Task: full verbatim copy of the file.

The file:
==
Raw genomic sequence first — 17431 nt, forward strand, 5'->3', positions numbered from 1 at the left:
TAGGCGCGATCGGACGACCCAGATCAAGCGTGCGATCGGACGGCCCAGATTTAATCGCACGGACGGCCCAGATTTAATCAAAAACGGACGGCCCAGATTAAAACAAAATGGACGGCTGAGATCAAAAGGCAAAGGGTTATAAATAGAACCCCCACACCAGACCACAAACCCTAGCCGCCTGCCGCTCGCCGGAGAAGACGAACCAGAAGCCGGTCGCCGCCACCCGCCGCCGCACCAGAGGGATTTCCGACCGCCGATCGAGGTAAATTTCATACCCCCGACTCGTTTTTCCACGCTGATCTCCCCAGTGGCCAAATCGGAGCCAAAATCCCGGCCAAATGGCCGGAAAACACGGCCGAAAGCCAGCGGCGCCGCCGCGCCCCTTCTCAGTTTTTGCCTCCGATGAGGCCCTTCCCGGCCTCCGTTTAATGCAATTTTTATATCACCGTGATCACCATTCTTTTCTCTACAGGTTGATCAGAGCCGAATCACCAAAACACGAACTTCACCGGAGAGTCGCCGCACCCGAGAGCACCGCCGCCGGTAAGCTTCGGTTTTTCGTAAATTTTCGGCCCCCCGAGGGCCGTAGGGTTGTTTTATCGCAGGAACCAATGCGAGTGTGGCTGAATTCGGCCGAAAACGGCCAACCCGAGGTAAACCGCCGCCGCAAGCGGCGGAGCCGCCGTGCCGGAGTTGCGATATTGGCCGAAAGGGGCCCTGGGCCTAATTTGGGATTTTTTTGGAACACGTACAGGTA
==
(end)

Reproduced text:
Raw genomic sequence first — 17431 nt, forward strand, 5'->3', positions numbered from 1 at the left:
TAGGCGCGATCGGACGACCCAGATCAAGCGTGCGATCGGACGGCCCAGATTTAATCGCACGGACGGCCCAGATTTAATCAAAAACGGACGGCCCAGATTAAAACAAAATGGACGGCTGAGATCAAAAGGCAAAGGGTTATAAATAGAACCCCCACACCAGACCACAAACCCTAGCCGCCTGCCGCTCGCCGGAGAAGACGAACCAGAAGCCGGTCGCCGCCACCCGCCGCCGCACCAGAGGGATTTCCGACCGCCGATCGAGGTAAATTTCATACCCCCGACTCGTTTTTCCACGCTGATCTCCCCAGTGGCCAAATCGGAGCCAAAATCCCGGCCAAATGGCCGGAAAACACGGCCGAAAGCCAGCGGCGCCGCCGCGCCCCTTCTCAGTTTTTGCCTCCGATGAGGCCCTTCCCGGCCTCCGTTTAATGCAATTTTTATATCACCGTGATCACCATTCTTTTCTCTACAGGTTGATCAGAGCCGAATCACCAAAACACGAACTTCACCGGAGAGTCGCCGCACCCGAGAGCACCGCCGCCGGTAAGCTTCGGTTTTTCGTAAATTTTCGGCCCCCCGAGGGCCGTAGGGTTGTTTTATCGCAGGAACCAATGCGAGTGTGGCTGAATTCGGCCGAAAACGGCCAACCCGAGGTAAACCGCCGCCGCAAGCGGCGGAGCCGCCGTGCCGGAGTTGCGATATTGGCCGAAAGGGGCCCTGGGCCTAATTTGGGATTTTTTTGGAACACGTACAGGTA